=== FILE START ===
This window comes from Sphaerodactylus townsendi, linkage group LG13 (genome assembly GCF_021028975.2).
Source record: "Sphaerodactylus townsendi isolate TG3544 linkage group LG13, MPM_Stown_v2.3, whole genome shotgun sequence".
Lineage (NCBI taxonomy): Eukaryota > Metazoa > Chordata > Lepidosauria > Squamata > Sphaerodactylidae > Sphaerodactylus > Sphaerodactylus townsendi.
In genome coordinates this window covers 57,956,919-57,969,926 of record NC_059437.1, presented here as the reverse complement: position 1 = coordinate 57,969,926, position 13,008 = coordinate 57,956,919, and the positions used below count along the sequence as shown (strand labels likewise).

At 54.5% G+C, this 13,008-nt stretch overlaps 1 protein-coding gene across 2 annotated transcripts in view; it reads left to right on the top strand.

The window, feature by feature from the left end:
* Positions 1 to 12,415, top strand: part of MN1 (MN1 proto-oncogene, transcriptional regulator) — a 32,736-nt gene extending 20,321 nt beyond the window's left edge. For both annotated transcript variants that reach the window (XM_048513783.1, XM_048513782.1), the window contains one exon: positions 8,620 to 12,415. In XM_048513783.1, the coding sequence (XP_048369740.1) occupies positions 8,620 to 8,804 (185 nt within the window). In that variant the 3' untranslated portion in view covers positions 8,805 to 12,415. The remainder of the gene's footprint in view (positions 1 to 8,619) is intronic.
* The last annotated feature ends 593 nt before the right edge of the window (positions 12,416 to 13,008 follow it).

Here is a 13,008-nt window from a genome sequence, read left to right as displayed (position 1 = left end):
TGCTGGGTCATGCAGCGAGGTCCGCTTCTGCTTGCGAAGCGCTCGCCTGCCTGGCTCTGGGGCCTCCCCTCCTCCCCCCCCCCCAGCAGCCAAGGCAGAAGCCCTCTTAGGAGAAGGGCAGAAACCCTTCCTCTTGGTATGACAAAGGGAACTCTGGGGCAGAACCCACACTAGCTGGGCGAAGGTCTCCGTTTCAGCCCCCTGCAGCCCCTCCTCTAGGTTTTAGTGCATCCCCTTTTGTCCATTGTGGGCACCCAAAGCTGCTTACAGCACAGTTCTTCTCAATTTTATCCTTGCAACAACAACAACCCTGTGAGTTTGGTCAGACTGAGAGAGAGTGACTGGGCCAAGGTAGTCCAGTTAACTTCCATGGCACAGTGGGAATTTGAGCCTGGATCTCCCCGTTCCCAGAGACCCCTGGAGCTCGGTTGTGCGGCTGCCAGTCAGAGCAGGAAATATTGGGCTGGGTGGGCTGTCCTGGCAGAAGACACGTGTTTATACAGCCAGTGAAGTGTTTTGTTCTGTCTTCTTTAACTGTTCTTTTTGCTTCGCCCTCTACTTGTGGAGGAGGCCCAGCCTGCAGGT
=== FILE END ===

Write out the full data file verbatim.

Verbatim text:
This window comes from Sphaerodactylus townsendi, linkage group LG13 (genome assembly GCF_021028975.2).
Source record: "Sphaerodactylus townsendi isolate TG3544 linkage group LG13, MPM_Stown_v2.3, whole genome shotgun sequence".
Lineage (NCBI taxonomy): Eukaryota > Metazoa > Chordata > Lepidosauria > Squamata > Sphaerodactylidae > Sphaerodactylus > Sphaerodactylus townsendi.
In genome coordinates this window covers 57,956,919-57,969,926 of record NC_059437.1, presented here as the reverse complement: position 1 = coordinate 57,969,926, position 13,008 = coordinate 57,956,919, and the positions used below count along the sequence as shown (strand labels likewise).

At 54.5% G+C, this 13,008-nt stretch overlaps 1 protein-coding gene across 2 annotated transcripts in view; it reads left to right on the top strand.

The window, feature by feature from the left end:
* Positions 1 to 12,415, top strand: part of MN1 (MN1 proto-oncogene, transcriptional regulator) — a 32,736-nt gene extending 20,321 nt beyond the window's left edge. For both annotated transcript variants that reach the window (XM_048513783.1, XM_048513782.1), the window contains one exon: positions 8,620 to 12,415. In XM_048513783.1, the coding sequence (XP_048369740.1) occupies positions 8,620 to 8,804 (185 nt within the window). In that variant the 3' untranslated portion in view covers positions 8,805 to 12,415. The remainder of the gene's footprint in view (positions 1 to 8,619) is intronic.
* The last annotated feature ends 593 nt before the right edge of the window (positions 12,416 to 13,008 follow it).

Here is a 13,008-nt window from a genome sequence, read left to right as displayed (position 1 = left end):
TGCTGGGTCATGCAGCGAGGTCCGCTTCTGCTTGCGAAGCGCTCGCCTGCCTGGCTCTGGGGCCTCCCCTCCTCCCCCCCCCCCAGCAGCCAAGGCAGAAGCCCTCTTAGGAGAAGGGCAGAAACCCTTCCTCTTGGTATGACAAAGGGAACTCTGGGGCAGAACCCACACTAGCTGGGCGAAGGTCTCCGTTTCAGCCCCCTGCAGCCCCTCCTCTAGGTTTTAGTGCATCCCCTTTTGTCCATTGTGGGCACCCAAAGCTGCTTACAGCACAGTTCTTCTCAATTTTATCCTTGCAACAACAACAACCCTGTGAGTTTGGTCAGACTGAGAGAGAGTGACTGGGCCAAGGTAGTCCAGTTAACTTCCATGGCACAGTGGGAATTTGAGCCTGGATCTCCCCGTTCCCAGAGACCCCTGGAGCTCGGTTGTGCGGCTGCCAGTCAGAGCAGGAAATATTGGGCTGGGTGGGCTGTCCTGGCAGAAGACACGTGTTTATACAGCCAGTGAAGTGTTTTGTTCTGTCTTCTTTAACTGTTCTTTTTGCTTCGCCCTCTACTTGTGGAGGAGGCCCAGCCTGCAGGT